For me, this is the clear winner. We can watch movies at night projected on the wall. The kids can play games and it's durable and big enough to share. It has the screen size that I can use it for work if required. Plus it has a cute kick-stand that folds flat into the device, which allows it to stand at any angle. You can even hang it from a hook! Great for the kitchen to keep it clean.

Conclusion

If you are looking for an all around workhorse for your next family trip you should check out the Lenovo Yoga Tablet range with the built in projectors. I know the smaller tablets are great personal devices, but that separates people rather than brings them together. 

Let's hope for sunshine and lots of outdoor time these holidays, we might not need any devices. However, fortune favours the prepared and if it rains, we have an injury or dad needs a break to cook dinner I will be very grateful I packed the Yoga 2 projector tablet!

 


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Andrew Ford

Social Star, Level 4, Suite 402, 517 Flinders Lane, Melbourne, Australia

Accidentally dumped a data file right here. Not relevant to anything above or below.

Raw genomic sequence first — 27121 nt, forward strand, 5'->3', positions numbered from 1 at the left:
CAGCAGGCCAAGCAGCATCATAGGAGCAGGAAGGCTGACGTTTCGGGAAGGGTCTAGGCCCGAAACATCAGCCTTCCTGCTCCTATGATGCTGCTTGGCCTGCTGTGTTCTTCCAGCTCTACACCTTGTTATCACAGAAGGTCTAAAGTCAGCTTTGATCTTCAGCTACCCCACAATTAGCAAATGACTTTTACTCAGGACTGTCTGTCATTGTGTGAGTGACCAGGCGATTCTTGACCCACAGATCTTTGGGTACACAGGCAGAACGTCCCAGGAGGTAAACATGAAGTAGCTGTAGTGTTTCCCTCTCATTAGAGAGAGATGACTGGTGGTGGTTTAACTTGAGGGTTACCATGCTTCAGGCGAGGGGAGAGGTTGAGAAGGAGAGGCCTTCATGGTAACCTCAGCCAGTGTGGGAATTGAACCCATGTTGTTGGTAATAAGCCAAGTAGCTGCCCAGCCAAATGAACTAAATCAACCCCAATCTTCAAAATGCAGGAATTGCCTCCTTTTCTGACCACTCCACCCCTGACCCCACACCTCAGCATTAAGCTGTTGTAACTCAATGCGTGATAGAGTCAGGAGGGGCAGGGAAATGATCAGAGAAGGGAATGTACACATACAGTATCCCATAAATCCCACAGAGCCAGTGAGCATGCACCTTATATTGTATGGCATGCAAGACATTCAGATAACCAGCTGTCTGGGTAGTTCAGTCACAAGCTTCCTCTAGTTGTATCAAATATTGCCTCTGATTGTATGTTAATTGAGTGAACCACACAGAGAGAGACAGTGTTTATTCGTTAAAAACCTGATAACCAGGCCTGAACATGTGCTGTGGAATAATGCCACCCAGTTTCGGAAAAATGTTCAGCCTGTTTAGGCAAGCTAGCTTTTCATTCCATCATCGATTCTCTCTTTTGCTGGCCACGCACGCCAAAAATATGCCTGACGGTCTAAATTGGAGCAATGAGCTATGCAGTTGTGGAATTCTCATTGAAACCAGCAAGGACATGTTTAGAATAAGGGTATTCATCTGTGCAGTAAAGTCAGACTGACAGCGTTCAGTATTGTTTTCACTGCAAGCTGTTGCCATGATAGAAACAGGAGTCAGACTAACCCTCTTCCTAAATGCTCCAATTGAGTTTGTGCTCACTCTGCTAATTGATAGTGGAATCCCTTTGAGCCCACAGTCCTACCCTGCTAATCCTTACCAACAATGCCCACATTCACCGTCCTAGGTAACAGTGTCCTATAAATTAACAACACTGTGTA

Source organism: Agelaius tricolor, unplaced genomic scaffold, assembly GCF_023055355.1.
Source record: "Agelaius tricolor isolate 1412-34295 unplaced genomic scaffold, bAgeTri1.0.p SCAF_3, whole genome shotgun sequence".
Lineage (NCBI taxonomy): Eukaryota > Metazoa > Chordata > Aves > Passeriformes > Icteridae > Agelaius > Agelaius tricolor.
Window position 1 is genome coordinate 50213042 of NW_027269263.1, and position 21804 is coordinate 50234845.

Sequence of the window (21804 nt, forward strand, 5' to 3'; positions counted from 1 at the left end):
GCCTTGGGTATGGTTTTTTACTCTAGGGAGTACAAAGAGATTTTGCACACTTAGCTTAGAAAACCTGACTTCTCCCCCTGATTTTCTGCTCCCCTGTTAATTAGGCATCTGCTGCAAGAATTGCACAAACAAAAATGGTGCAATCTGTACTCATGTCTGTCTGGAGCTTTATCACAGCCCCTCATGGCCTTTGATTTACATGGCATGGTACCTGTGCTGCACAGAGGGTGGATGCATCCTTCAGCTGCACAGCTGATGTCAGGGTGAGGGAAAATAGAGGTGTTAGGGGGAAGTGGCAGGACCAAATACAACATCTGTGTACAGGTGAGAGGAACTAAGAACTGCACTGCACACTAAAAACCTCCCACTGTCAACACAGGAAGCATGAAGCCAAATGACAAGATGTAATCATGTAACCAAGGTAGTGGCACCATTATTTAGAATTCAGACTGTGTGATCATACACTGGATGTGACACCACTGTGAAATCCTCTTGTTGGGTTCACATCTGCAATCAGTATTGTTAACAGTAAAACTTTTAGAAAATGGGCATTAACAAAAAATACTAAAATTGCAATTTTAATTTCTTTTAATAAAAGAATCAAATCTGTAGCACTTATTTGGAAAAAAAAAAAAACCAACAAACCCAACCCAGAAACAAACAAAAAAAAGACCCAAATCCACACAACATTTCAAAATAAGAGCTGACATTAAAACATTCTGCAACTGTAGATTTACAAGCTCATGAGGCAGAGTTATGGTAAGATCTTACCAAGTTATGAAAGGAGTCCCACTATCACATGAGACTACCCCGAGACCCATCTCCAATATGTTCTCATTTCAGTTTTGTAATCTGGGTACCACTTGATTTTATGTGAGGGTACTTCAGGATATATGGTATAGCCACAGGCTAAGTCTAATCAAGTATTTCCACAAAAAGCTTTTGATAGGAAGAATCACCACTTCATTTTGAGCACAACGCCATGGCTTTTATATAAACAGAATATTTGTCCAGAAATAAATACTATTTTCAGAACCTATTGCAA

Marketing expert Andrew Ford, the founder of Social Star, has discovered the secret of ‘Powerful Branding’. With a fire for unleashing people’s inner brand and developing business models to generate profit from an individual’s passions, Andrew leverages ground-breaking digital and social media marketing techniques to create digital strategies for clients to attract maximum opportunities. Having established a strong name for himself in the field, Andrew blends traditional business techniques with now-necessary tools for entrepreneurs to achieve scale, quality, and influence in their niche. Andrew’s comprehensive business background and qualifications consist of a Bachelor of Business (Marketing) (RMIT 2003), a Graduate Certificate in Management (MBA Executive Program, University of Sydney 2005), and a Masters of Entrepreneurship and Innovation (Swinburne University 2011). Continually on the cutting edge of his own education, Andrew has tested his marketing theories in forums such as the BCG Business Strategy Competition, which he won in 2005 against all Victorian MBA schools, and the Venture Cup Business Plan Competition (Swinburne University 2003), which he won in the Masters category. With experience working at Hewlett-Packard, Sensis (Telstra) and IBM, Andrew also has mentored dozens of junior staffs to help them achieve their professional goals. Meeting and influencing high-profile public figures helped Andrew to realise just how many professionals require more understanding and control of their public brands or appearance, and need help with the skills to use the many amazing free tools at their disposal to generate success. At Social Star, Andrew consults with clients to uncover their personal brand – both where it is today and where it can be tomorrow – and refine and define how that should be displayed in social media in order to attract their perfect target audience. Andrew mentors his clients to rapidly grow their business’ audiences, resulting in larger potential client bases and higher revenue. Applying formulas that integrate over twenty years of Andrew’s business experience and fifteen years of formal business education, Social Star specialises in building clarity and velocity for clients’ brands using the ‘Understand, Build and Leverage’ methodology. ‘Having a Personal Business enables people to have an authentic, congruent connection with their valued clients and partners, using their brand as the bridge,’ says Andrew. ‘I’m highly driven to work with the new breed of entrepreneurs and small business owners – people who have a passion for making the world a better place. Traditional business models are stepping aside as people follow their innermost dreams and my role is to see them operate within their values while creating wealth. Some people think you have to sacrifice what you love to be successful in your business, yet it is actually the opposite. Follow your passion and success will come.’ Lecturing at Swinburne University from 2009 to 2011 on brand dynamics and digital marketing, presenting at numerous conferences, and consulting to hundreds of clients, Andrew has seen his philosophy work that if you follow your unique path, based on your skills, experience, values and goals, you will automatically attract the opportunities you desire and achieve the success you deserve. Living his mantra, Andrew has created a successful business and attracts high-profile clients including musicians, athletes, authors, models, entrepreneurs, professionals and small business owners, helping them find their ‘why’ in their business and fulfilment in their lives. Business for Andrew is more than work, it’s personal. Running a personal business means that he is able to fulfil all of his values rather than separating his life from work. It supports his two boys while providing social opportunities, educational development, fitness opportunities, spiritual fulfilment and many valuable friendships. Social Star has now become the vehicle for Andrew to crystallise his mission in the world, to help people love what they do, supporting his ‘why’, that if more people loved what they did, the world would be a better place.